Hot Springs of Japan
As a volcanically active country, Japan boasts some of the best natural hot springs in the world. Referred to as "onsen", these geothermally heated springs are scattered all across the country in both indoor and outdoor facilities. These waters are considered to have restorative properties with natural minerals that are thought to heal aches and pains, ease and prevent illnesses, and generally maintain a healthy body. To contribute to the Japanese appreciation for nature, hot springs are an integral part of maintaining a tranquil, Zen-like equilibrium. Many flock to one of hundreds of hot spring destinations as a peaceful getaway, to cleanse the body and soul, and to simply relax.
Dogo Onsen, Ehime
As one of the oldest and most famous noted spas in Japan, visitors enjoy relaxing in this Ehime Prefecture onsen, which is said to have opened 3,000 years ago. Visit http://www.jnto.go.jp/eng/spot/hotspri/dogo.html for more information.
Hakone Seventeen Spas, Kanagawa
Situated in the southwestern part of the Kanagawa Prefecture and easily accessible from Tokyo, Hakone's active volcanoes have given birth to some of Japan's best hot springs. Said to contain 20 different natural qualities, Hakone is a top destination for anyone looking for peace and tranquility.
For more information, visit http://www.jnto.go.jp/eng/location/regional/kanagawa/hakone.html
Over 3 million annual visitors flock to Yufuin in the Oita Prefecture to experience its secluded, relaxing environments. As a spa town, Yufuin is highly attractive for tourists looking to immerse themselves in serene natural landscapes and pure natural waters.
View images and find out more about Yufuin here: http://en.visit-oita.jp/oita/onsen.html
Nyuto Onsen, Akita
Nyuto, located in the Akita Prefecture, is known for its seven rustic yet luxurious ryokan that surround the beautiful and exclusive hot springs. The onsen's milky, cloudy waters serve as a wonderful cleansing and relaxing experience, especially during the wintertime when visitors may indulge in an outdoor hot spring surrounded by beautiful white snow. More information about Nyuto can be found here: http://japan-magazine.jnto.go.jp/en/1501_nyuto.html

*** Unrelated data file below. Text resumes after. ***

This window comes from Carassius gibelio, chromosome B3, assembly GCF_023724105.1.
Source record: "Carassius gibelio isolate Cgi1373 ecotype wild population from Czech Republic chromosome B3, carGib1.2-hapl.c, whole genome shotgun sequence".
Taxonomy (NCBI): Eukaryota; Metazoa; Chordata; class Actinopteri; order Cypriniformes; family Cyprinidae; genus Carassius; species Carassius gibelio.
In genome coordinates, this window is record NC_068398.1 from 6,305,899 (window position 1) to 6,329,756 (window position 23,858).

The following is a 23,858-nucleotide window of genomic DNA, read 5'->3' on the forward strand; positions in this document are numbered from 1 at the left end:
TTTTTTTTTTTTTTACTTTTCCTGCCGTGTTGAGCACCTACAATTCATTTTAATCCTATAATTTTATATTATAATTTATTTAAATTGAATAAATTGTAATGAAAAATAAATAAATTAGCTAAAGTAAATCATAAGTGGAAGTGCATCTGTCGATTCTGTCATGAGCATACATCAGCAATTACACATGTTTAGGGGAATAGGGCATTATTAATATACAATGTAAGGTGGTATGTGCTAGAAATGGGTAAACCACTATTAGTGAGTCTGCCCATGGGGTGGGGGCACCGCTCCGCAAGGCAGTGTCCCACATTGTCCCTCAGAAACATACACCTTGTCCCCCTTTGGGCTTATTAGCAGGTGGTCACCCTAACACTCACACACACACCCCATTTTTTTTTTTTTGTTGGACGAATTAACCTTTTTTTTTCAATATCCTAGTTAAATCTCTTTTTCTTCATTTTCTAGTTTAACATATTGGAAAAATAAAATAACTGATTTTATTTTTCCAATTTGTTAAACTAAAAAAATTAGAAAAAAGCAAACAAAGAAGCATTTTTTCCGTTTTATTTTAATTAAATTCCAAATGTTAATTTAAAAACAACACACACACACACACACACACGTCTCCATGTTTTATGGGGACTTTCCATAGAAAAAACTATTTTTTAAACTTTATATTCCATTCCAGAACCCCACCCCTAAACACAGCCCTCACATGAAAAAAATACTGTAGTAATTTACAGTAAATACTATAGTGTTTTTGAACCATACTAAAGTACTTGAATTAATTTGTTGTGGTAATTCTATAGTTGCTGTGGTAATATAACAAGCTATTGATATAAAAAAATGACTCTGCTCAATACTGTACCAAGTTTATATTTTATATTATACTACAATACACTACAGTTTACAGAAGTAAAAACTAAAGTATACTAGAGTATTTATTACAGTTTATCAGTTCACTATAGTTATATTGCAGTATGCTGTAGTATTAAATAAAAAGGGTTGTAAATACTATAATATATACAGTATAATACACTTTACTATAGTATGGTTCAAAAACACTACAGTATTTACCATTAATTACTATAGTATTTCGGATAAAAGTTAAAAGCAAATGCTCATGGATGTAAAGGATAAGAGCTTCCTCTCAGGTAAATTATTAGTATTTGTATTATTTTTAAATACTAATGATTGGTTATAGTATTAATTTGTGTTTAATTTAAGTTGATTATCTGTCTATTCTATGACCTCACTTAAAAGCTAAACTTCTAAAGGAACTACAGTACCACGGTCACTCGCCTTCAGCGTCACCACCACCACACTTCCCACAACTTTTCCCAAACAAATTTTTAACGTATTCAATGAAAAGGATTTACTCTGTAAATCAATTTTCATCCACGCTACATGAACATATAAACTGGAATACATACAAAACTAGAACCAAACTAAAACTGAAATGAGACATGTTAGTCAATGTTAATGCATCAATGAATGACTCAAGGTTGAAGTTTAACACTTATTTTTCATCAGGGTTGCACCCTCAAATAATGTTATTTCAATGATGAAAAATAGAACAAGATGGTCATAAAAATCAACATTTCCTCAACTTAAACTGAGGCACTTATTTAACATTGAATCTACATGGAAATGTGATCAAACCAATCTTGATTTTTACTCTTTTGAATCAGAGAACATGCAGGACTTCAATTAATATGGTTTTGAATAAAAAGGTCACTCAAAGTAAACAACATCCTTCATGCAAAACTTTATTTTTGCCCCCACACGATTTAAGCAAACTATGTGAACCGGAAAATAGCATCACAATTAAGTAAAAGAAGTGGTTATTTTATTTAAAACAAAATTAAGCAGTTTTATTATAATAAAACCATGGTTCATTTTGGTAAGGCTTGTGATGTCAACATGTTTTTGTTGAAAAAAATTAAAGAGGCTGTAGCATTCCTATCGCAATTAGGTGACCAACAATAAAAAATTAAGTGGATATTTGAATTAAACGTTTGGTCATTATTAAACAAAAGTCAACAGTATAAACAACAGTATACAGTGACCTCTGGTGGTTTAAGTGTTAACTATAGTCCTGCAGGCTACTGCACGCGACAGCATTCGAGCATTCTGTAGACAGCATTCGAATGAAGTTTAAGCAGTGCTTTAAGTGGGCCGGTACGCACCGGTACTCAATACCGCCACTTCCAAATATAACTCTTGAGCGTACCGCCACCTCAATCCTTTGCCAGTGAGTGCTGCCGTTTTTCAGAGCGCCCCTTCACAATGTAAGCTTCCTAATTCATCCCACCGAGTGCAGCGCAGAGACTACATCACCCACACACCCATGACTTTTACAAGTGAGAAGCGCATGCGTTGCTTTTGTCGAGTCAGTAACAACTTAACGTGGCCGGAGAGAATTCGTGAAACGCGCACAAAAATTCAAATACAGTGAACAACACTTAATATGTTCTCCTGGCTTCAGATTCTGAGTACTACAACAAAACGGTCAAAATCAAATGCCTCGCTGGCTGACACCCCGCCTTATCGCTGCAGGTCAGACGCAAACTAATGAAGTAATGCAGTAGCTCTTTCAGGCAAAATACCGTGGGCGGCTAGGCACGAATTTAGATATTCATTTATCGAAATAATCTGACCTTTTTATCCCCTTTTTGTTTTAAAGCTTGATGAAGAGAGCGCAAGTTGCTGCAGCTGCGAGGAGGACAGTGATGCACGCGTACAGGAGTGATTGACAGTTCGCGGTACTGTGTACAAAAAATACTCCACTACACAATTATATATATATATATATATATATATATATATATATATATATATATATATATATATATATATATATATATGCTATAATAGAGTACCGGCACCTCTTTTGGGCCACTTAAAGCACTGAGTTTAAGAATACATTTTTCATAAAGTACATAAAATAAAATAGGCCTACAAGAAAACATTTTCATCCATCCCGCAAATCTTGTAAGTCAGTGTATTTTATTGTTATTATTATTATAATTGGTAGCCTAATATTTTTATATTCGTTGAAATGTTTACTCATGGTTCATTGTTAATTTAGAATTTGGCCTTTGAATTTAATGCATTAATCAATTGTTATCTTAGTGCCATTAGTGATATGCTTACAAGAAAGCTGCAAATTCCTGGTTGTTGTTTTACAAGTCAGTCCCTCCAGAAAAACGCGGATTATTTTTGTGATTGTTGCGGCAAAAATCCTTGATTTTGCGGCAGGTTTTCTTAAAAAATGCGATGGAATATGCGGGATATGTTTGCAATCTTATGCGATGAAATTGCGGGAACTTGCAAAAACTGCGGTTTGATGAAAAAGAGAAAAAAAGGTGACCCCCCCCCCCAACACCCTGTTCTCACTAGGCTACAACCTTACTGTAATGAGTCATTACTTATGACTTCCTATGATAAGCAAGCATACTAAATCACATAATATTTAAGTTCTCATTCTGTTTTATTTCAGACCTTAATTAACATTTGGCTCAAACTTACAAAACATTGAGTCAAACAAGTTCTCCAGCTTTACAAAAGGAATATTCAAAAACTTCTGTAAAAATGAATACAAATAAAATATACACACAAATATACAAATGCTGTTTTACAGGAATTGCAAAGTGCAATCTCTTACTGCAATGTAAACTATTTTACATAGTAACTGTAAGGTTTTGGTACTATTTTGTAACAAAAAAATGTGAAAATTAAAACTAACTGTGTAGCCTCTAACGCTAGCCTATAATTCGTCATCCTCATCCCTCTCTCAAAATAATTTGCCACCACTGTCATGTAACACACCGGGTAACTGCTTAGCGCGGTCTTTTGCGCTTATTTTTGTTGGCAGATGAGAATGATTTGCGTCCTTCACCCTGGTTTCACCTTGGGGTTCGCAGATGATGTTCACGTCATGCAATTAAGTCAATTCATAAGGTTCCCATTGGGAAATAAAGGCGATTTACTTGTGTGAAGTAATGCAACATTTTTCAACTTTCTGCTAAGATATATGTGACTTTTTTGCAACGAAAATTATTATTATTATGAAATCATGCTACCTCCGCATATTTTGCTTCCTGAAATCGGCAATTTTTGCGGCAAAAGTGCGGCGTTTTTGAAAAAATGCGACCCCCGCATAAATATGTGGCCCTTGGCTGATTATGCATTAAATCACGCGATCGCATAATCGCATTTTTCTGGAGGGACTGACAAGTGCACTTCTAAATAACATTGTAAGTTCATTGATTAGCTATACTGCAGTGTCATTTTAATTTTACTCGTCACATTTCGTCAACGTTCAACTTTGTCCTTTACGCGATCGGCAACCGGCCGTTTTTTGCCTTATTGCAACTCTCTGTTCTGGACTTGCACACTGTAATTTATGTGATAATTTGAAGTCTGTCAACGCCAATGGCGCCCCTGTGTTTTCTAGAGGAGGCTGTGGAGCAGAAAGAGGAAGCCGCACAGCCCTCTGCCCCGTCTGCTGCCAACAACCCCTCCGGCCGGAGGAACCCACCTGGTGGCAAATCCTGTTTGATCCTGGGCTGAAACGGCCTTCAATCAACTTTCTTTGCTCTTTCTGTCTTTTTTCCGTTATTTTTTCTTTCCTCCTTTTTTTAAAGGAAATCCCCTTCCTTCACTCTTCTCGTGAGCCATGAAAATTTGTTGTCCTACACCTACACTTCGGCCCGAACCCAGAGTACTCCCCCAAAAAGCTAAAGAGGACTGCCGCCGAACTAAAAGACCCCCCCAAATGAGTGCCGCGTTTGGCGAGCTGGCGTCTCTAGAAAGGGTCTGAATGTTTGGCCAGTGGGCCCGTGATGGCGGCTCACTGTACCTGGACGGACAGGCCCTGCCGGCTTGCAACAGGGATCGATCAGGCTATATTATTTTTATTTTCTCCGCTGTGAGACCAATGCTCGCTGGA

Located on Kyushu Island, Ibusuki is a beautiful resort known for its hot sand bath. Visitors clad in kimono are covered up to their neck with warm, geothermally heated sand, which is widely believed to stimulate blood circulation while providing a unique, relaxing atmosphere. Learn more about the Ibusuki area here: http://www.ibusuki.or.jp.e.xy.hp.transer.com/spa/
In the Joshinetsu Kogen National Park lies Jigokudani, or "Hell's Valley," named for its boiling water that bubbles out of the frozen ground. The real reason to visit Jigokudani, however, is for its large population of Japanese Macaques, or snow monkeys. The monkeys descend upon the park during the winter months to bathe in the onsen to warm up before retreating back to the forest at night. Learn more about the Jigokudani hot springs here: http://en.jigokudani-yaenkoen.co.jp/